Dermatologica Sinica

: 2020  |  Volume : 38  |  Issue : 3  |  Page : 190--191

Neutrophilic fixed drug eruption: A case report and literature review

Hoang Thi Ai Van1, Yu-Hung Wu2,  
1 Department of Dermatology, Da Nang Hospital of Dermatology and Venereology, Da Nang, Vietnam; Department of Dermatology, Mackay Memorial Hospital, Taipei, Taiwan
2 Department of Dermatology, Mackay Memorial Hospital, Taipei, Taiwan

Correspondence Address:
Dr. Yu-Hung Wu
Department of Dermatology, Mackay Memorial Hospital, No. 92, Section 2, Zhongshan North Road, Taipei 10449

How to cite this article:
Ai Van HT, Wu YH. Neutrophilic fixed drug eruption: A case report and literature review.Dermatol Sin 2020;38:190-191

How to cite this URL:
Ai Van HT, Wu YH. Neutrophilic fixed drug eruption: A case report and literature review. Dermatol Sin [serial online] 2020 [cited 2021 Sep 25 ];38:190-191
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Full Text

Dear Editor,

Fixed drug eruption (FDE) is a relatively common disorder. The classical presentation is localized erythematous patch(es) or plaque(s) recurring on the same sites after exposure to offending drugs. Histopathological findings are interface dermatitis with abundant necrotic keratinocytes and lymphocytic perivascular infiltrate.[1],[2] Predominantly, neutrophil infiltration is rare and may lead to the pathological diagnosis of neutrophilic dermatoses if no detailed clinical information is available.

A 60-year-old woman had recurrent skin lesions on the thighs and lower legs, occurring four times during the recent few years after taking medications for common cold. The rash progressed into several reddish to violaceous round patches on the bilateral thighs and left lower leg for 1 day [Figure 1]a, [Figure 1]b, [Figure 1]c when she had medications for cold again. Unfortunately, the composition of the drug was unavailable. The other regular medications she took included Exforge (amlodipine/valsartan) daily for hypertensive heart disease for 4 years and metformin, fenofibrate, and silymarin for hyperlipidemia for 1 year. The dosages were maintained.{Figure 1}

An incisional biopsy was performed in the right thigh under the impression of FDE. Histopathological examination revealed a normal stratum corneum, minimal acanthosis, diffuse spongiosis, and the presence of scattered dyskeratotic cells in the epidermis [Figure 2]a and [Figure 2]b. Moderate superficial perivascular and interstitial infiltrations were found in the papillary dermis. Many neutrophils, some eosinophils, and some nuclear dusts were present in the infiltration [Figure 2]c and [Figure 2]d. No fibrinoid necrosis of the blood vessels was observed. The pathological findings and clinical presentation led to the diagnosis of neutrophilic FDE. The rash subsided gradually for about 2 weeks. No similar episode was experienced during the 2-year follow-up.{Figure 2}

The diagnosis of neutrophilic FDE was first described by Agnew and Oliver in 2001, and the event was associated with amoxicillin and clavulanic acid.[3] The histopathological finding demonstrated a neutrophilic reaction. The histopathological findings were similar to those in our patients, which were scattered dyskeratotic cells and lymphocytic exocytosis in the epidermis, inflammatory infiltrate with predominant neutrophils, nuclear dust, and red blood cell extravasation.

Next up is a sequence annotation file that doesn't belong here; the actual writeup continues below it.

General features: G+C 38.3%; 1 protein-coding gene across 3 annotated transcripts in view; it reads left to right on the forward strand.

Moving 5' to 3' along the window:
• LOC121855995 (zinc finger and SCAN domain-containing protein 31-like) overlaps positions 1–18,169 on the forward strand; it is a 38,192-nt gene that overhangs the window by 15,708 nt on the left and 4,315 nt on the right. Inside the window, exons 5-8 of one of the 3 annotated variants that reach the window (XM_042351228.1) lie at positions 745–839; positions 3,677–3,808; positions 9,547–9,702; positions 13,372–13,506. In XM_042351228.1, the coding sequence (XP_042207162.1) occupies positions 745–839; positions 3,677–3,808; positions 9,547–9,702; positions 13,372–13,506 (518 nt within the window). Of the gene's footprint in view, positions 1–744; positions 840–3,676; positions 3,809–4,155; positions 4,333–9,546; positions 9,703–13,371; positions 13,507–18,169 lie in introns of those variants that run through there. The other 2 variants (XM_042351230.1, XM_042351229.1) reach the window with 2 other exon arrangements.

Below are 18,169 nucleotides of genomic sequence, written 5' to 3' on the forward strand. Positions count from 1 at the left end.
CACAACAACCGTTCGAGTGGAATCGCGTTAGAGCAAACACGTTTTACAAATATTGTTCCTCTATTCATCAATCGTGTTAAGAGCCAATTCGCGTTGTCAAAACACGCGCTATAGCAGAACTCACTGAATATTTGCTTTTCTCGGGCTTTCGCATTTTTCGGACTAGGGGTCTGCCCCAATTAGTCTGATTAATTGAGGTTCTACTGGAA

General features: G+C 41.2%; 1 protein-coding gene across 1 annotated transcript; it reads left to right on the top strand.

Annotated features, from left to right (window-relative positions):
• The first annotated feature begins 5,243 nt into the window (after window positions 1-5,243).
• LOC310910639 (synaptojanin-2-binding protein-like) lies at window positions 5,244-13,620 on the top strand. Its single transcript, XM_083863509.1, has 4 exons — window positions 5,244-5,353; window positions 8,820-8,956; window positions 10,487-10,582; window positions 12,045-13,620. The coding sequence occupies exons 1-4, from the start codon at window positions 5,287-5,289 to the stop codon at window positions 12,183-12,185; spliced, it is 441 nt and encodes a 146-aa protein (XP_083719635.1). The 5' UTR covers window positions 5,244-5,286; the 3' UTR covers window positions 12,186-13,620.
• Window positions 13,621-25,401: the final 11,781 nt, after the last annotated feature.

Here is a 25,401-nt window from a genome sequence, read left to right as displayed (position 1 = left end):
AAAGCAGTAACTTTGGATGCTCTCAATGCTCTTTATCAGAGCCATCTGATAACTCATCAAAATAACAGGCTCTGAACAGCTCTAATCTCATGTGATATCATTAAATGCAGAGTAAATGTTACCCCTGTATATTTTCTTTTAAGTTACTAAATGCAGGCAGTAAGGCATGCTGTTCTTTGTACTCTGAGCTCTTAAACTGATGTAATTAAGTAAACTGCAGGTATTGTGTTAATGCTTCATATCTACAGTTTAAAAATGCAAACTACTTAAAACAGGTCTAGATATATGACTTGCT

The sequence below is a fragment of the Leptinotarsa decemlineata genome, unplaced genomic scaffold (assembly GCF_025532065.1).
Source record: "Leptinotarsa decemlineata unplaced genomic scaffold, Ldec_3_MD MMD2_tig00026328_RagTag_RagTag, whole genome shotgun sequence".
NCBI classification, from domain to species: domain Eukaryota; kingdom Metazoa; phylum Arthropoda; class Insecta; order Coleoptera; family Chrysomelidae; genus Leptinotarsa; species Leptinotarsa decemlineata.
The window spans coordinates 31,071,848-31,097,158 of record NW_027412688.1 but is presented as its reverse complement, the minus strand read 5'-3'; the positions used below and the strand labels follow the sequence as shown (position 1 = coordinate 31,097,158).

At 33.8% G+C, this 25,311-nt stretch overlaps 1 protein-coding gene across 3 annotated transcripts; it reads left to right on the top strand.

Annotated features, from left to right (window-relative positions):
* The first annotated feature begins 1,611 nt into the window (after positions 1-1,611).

A similar pathological reaction was subsequently but rarely reported.[4],[5],[6] Ozkaya and Büyükbabani presented a case of FDE caused by naproxen that had with an intense neutrophilic exocytosis forming intradermal micropustules. The upper dermis showed a slight edema, perivascular neutrophilic infiltration, and scattered leukocytoclasia.[4] In addition, vacuolar changes of the basal cell layer with focal separation and patchy lichenoid lymphocytic infiltrate were also reported.[5] In a series report in the same population, one of seven patients who had generalized bullous FDE presented neutrophils in the infiltration.[1] The cases were summarized in [Table 1].{Table 1}

Neutrophilic dermatoses are now referred to as a heterogeneous group of dermatologic conditions, characterized by neutrophil influx in the skin. In addition to the Sweet syndrome, other skin disorders may present with mild neutrophil infiltration or leukocytoclasis in the epidermis or dermis, such as neutrophilic urticarial dermatosis or neutrophilic figurate erythema, which have become pathological diagnostic pitfalls.[7],[8] Careful clinicopathological correlation is essential to make the correct diagnosis. The clinical presentation in our patient was neither urticarial nor annular and recurred in the same location. The features were helpful to exclude neutrophilic urticarial dermatosis or neutrophilic figurate erythema. Pathological examination revealed that the presence of scattered dyskeratotic cells was also not a feature of the two disorders.[8]

In conclusion, neutrophilic FDE had a similar clinical presentation as FDE but had unusual pathological findings. Pathologists must recognize this uncommon pattern and differentiate it from other neutrophilic dermatoses. The correct diagnosis can help to provide the proper management for the patient.

Ethical statement

This study was approved by local IRB (approval no. 18MMHIS082). The IRB approved to waive the patient consent.

Financial support and sponsorship


Conflicts of interest

There are no conflicts of interest.


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